EDINBURG, Texas, Oct. 6, 2017 —
Sailors and support personnel of Navy Recruiting District San Antonio, Navy City Outreach Southwest Region and the Navy's diversity office participated Oct. 3 and 4 in Student Leadership Day and Latina Day during this week's observance of Hispanic Engineering, Science and Technology Week on the campus of the University of Texas-Rio Grande Valley.
The educational conference features events geared toward promoting science, technology, engineering, and mathematics, or STEM, education to people of all ages and backgrounds.
During two Student Leadership Day breakout sessions, Lt. Andrew Descrary of the Navy Civil Engineering Corps and Petty Officer 2nd Class Jonathan Toth of Navy Recruiting Station McAllen -- an electrician's mate nuclear -- briefed and discussed the 15 military leadership traits.
"It’s important for students to learn and understand leadership," said Descary, a native of Bakersfield, California. "It will instill those qualities that every leader needs to be successful, not just in the Navy, but abroad in the world."
Exposure to Different Environments
Monica Longoria, a teacher at Business, Education and Technology Academy High School, said she believes it is important for students attending the week's events to be exposed to different environments.
"I believe that giving students the opportunity to expand their knowledge in the areas of STEM is beneficial," she said. "Student Leadership Day helps reminds us that our students are potential leaders. The leadership characteristics briefed to the students by the sailors are those expected by any organization in the world."
Latina Day was held Oct. 4 to celebrate and promote women in the STEM fields. Hundreds of young Latinas from throughout South Texas were brought together to hear the inspiring stories of prominent women of all colors succeeding in careers and job tracks once exclusive to men.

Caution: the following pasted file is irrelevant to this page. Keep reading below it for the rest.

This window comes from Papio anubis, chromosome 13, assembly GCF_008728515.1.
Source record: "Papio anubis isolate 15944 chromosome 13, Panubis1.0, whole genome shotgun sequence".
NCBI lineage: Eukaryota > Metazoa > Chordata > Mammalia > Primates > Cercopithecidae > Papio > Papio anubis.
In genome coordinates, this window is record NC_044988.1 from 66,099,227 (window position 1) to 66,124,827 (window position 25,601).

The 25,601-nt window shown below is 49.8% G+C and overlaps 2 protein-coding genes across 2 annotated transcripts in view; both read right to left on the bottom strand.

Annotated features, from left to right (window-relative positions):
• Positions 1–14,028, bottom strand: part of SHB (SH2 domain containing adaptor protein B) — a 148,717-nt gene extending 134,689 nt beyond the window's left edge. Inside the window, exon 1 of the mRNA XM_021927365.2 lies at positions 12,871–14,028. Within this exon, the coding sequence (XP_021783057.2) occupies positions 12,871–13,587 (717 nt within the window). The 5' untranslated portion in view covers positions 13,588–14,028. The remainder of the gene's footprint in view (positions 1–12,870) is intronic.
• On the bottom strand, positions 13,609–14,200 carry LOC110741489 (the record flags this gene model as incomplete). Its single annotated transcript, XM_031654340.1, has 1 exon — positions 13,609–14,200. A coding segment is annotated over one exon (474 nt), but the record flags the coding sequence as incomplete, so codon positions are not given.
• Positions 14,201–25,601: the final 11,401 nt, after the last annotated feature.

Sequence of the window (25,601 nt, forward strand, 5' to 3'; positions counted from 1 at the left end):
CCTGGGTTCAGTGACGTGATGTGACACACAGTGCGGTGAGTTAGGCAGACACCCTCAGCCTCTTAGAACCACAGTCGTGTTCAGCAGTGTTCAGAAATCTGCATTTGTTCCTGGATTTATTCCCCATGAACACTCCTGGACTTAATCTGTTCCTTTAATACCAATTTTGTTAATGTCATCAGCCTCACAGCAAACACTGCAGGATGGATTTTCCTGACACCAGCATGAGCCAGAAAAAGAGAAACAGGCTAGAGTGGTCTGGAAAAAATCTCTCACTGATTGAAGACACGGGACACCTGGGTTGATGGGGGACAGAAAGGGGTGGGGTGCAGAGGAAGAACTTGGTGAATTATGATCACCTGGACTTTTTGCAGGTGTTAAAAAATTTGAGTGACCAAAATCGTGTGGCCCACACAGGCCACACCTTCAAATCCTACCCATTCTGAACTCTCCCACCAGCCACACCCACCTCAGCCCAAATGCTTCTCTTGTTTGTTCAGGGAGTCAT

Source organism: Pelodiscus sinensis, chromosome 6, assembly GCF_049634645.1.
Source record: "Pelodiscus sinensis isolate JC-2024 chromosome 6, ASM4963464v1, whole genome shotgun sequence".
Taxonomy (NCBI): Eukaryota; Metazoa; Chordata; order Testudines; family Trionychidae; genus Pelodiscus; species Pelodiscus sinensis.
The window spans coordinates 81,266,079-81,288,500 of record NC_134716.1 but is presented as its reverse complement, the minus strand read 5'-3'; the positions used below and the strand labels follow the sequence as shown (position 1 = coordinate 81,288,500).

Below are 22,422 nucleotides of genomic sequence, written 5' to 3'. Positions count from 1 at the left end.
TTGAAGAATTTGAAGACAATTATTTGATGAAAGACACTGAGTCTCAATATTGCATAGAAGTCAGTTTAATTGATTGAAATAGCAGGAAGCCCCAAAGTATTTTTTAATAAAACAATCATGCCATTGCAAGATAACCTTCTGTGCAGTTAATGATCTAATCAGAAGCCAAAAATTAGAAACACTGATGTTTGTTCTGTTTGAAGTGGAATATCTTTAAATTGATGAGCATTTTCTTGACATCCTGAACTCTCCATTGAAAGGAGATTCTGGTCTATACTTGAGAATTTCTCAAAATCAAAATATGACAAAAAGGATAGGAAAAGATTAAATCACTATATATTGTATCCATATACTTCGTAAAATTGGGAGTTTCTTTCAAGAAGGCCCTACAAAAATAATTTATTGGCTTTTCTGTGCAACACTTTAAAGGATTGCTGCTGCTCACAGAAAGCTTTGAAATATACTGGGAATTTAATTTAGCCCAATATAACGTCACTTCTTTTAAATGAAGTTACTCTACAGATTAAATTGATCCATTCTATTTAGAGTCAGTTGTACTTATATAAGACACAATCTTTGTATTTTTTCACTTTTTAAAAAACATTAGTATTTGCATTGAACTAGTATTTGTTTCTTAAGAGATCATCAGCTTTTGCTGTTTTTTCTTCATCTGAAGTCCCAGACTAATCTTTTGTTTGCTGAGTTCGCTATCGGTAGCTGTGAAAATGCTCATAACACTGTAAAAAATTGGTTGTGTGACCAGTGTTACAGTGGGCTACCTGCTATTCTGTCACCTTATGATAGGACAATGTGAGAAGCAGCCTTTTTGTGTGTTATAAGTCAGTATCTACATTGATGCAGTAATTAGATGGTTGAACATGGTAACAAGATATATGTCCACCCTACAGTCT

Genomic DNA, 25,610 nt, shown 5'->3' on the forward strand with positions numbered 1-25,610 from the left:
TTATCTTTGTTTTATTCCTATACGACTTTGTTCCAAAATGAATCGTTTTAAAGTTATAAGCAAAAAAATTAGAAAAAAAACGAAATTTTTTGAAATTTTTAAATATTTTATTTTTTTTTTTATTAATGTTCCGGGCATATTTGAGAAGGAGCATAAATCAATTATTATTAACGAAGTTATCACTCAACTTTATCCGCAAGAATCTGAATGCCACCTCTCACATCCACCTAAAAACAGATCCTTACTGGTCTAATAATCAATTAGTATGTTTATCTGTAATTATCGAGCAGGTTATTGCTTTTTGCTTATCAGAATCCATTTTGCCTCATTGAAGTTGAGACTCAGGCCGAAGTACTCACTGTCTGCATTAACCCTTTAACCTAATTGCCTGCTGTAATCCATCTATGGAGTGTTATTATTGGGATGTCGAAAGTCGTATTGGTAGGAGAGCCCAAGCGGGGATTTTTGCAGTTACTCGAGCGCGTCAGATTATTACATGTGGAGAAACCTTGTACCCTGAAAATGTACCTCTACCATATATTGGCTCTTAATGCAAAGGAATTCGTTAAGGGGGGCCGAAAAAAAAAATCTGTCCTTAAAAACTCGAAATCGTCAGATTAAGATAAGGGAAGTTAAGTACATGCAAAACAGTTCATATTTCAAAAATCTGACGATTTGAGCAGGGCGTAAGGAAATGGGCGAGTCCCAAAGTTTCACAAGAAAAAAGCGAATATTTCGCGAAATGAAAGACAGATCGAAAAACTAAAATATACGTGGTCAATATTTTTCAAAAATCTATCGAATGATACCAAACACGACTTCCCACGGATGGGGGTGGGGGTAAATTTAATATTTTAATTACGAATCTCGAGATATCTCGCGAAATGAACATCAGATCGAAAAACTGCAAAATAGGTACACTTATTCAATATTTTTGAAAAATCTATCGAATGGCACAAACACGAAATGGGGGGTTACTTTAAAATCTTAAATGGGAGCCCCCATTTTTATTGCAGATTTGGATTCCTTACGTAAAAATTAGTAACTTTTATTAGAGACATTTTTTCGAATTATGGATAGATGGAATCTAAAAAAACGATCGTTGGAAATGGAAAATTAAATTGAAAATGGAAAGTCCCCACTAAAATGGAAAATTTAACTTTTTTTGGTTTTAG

Houston native Lt. Cmdr. Diana Tran-Yu of Navy City Outreach Southwest -- along with Petty Officer 2nd Class JoAnn Consiglio, a logistics specialist; Petty Officer 2nd Class Karen Quepons, an interior communications electrician; and Petty Officer 2nd Class Brianna Crayton, a quartermaster, all from Navy Recruiting District San Antonio -- discussed grassroots perspectives on opportunities, benefits, and careers in the Navy.
They also served as role models to inspire young Latinas to pursue a career in the STEM fields.
Claudia Cortez, an engineering teacher at Gladys Porter High School in Brownsville, Texas, had attended the conference as a student and now as a teacher.
"This was a great opportunity for the girls to be exposed to careers that are in the Navy," Cortez said. "It is good for them to see that there are females in the Navy and that they can have a career in the Navy just as the men."
Cortez noted that the culture is in the Rio Grande Valley is family oriented.
"There are many that wish to stay close to their families and their communities," she said, "but having these sessions with the Navy and other organizations provides them insight to explore opportunities outside the valley."
Through the support of sponsors and partners, including the Navy, Hispanic Engineering, Science and Technology Week strives to empower teachers and administrators with the resources to inspire their students to pursue STEM careers through Educators Day, Student Leadership Day, Latina Day, Robotics Day, the Middle School Challenge, and the Navy’s SeaPerch Challenge Competition.
Additionally, during the Fall Career Expo, university students will be provided with employment and internship opportunities, and the community as a whole will partake in Community Day.